In 2008, several companies introduced new additive-manufacturing (AM) systems to the market. EOS (Germany), Objet Geometries (Israel), Mcor Technologies (Ireland), MTT Technologies Group (England), and three U.S. companies—Optomec, 3D Systems, and Z Corp.—introduced new machines.
In Q4 2008, chemicals giant Huntsman Advanced Materials (Switzerland) surprised many when it announced the development of an entirely new additive-manufacturing process and machine. In early 2009, Stratasys introduced the $14,900 uPrint system based on FDM technology. ReaLizer (Germany) and Bits from Bytes (England) also introduced systems in 2009.
In 2001, 3D Systems was the unit sales leader, with an estimated 415 machines sold that year. Sales then declined significantly the following two years. In 2003, Stratasys took over as the company with the largest installed base and has since extended its lead. Through the end of 2008, Stratasys had sold 11,366 FDM systems, compared to an estimated 4,274 by 3D Systems. With an installed base of 4,975 systems, Z Corp. pulled ahead of 3D Systems in 2008 with the second largest number of installations worldwide.
Note: The previous excerpt was taken from Wohlers Report 2009, a 250-page global study that focuses on the advances in additive manufacturing worldwide. A detailed overview of the report, as well as additional information on the market and industry, are available at
Wohlers Talk: Shapeways
A new type of additive manufacturing service provider is targeting consumers. One of the best examples is Netherlands-based Shapeways, a company that is a part of the Philips Electronics’ incubator program. The company, which launched in Q2 2008, allows customers to upload a design that Shapeways will manufacture using a method of AM. This may sound similar to a conventional AM service provider, although Shapeways focuses entirely on the consumer market. Also, it offers a portfolio of “creator” tools that makes it easier for customers unfamiliar with conventional design tools to create custom products. Prices range from a few dollars for a ring or key chain to $100 for a semi-custom “Lightpoem” lamp. Larger pieces can cost hundreds of dollars.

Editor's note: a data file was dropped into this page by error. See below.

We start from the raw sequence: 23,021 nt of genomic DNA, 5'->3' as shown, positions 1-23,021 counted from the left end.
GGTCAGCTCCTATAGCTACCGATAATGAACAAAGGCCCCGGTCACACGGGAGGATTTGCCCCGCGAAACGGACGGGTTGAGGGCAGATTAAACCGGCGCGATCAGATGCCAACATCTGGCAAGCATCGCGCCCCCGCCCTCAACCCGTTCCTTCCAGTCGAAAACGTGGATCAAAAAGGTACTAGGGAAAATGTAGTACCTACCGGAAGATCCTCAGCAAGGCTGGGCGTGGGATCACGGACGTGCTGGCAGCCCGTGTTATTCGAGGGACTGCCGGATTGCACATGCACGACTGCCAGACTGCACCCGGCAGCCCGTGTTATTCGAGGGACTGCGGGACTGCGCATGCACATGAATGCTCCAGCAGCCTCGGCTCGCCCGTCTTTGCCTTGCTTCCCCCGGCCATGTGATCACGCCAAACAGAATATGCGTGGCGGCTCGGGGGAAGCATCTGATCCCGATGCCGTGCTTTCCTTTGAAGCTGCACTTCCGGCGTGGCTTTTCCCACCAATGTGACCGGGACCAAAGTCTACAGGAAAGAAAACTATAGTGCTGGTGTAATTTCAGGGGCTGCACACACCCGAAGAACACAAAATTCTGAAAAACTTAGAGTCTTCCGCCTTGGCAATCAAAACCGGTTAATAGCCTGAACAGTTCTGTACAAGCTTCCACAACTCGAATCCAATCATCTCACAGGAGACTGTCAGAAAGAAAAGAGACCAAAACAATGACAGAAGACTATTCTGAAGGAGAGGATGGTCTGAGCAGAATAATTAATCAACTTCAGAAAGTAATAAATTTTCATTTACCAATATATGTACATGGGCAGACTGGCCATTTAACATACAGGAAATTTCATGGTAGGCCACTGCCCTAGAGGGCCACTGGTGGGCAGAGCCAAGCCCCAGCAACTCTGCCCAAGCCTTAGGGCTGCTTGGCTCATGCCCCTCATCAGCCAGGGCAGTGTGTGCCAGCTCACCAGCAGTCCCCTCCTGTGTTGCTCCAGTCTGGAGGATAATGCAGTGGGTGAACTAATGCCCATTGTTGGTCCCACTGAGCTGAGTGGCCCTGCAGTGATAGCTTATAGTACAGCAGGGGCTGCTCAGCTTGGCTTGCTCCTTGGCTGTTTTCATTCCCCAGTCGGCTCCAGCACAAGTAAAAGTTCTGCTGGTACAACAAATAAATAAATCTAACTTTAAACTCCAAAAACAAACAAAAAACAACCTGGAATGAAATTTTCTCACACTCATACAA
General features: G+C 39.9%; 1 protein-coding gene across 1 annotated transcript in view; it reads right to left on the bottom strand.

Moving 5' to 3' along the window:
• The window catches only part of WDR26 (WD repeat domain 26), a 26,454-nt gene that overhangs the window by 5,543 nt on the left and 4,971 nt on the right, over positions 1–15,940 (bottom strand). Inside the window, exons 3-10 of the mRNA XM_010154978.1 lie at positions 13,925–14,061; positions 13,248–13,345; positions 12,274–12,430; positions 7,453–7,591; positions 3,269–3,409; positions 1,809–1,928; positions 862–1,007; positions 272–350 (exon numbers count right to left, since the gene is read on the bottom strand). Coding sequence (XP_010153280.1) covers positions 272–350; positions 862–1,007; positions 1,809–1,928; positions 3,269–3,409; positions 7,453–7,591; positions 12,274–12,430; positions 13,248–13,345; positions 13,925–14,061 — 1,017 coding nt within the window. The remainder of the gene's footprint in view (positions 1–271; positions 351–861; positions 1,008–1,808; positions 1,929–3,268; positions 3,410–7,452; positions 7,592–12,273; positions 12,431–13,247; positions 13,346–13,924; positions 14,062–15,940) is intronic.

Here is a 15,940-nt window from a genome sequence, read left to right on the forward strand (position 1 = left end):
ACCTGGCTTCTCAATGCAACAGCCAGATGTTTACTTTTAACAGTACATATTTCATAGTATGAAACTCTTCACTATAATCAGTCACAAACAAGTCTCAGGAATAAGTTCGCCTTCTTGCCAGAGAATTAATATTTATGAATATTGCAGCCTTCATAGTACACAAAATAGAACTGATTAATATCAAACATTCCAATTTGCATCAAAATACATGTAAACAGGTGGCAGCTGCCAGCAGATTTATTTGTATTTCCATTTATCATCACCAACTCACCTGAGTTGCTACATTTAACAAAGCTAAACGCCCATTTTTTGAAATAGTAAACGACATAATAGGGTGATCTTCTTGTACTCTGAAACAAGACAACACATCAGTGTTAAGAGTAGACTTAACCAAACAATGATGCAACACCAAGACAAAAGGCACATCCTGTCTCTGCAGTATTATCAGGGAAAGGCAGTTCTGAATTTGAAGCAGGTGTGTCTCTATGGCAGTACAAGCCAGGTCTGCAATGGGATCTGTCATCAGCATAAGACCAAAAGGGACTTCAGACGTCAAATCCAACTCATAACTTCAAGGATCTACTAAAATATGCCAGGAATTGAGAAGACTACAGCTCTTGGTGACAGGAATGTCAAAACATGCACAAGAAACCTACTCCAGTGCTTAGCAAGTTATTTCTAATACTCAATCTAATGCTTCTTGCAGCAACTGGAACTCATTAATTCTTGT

Shapeways Shops, a service that became available in January 2009, allows artists, designers, or anyone to set up their own “storefront” to sell AM-produced products to the public. Shapeways handles the sales transaction, manufacturing, and shipment to the customer. All manufacturing is done by laser sintering, fused deposition modeling, PolyJet, or ProMetal. Products include sculptures, jewelry, figurines, and a wide range of other consumer-oriented products. To an extent, Shapeways Shops is modeled after CafePress, a website that is said to be growing by about 2,000 new shops and 45,000 new products per day. The products from CafePress are custom t-shirts, hats, coffee mugs, postcards, mouse pads, ornaments, clocks, and a wide range of other items.
I spoke with Peter Weijmarshausen, CEO of Shapeways, about the company’s recent introduction of metal-based products. Custom and semi-custom metal rings are now available from the company for as little as $10-30. A 50-mm (2-inch) custom statue is priced in the range of $40-50. The cost of larger parts rise according to the amount of material used to make them.
Weijmarshausen explained that tens of thousands of items are now available at the Shapeways gallery. He said the company is currently producing and selling thousands of products per month. Given the low prices of many of them, you’d have to sell thousands to begin to cover expenses. It’s difficult to know when Shapeways will become profitable, but at its current growth rate, it could occur sooner than one might expect.
Note: Wohlers Talk is a blog that offers views, perspective, and commentary on rapid product development and a wide range of other topics. More than
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The Future of Additive
Additive-manufacturing technology is making impressive advances. Hear about them at the 11th Annual International Wohlers Conference, titled The Future of Additive Manufacturing, on Friday, December 4 at EuroMold 2009 in Frankfurt, Germany. Plan to attend and discover the opportunities, challenges, and lessons learned from those who use AM technology for custom and special-edition products, replacement parts, and short-run and series production. Discover when it makes sense to consider it and when it does not.
By attending this conference, you will be able to meet and network with some of the most knowledgeable and well-connected individuals in the world of additive manufacturing. Bring your questions, concerns, and ideas and seek feedback as you explore the vast possibilities for the future. Go to
http://euromold.com to register or learn more about the program.
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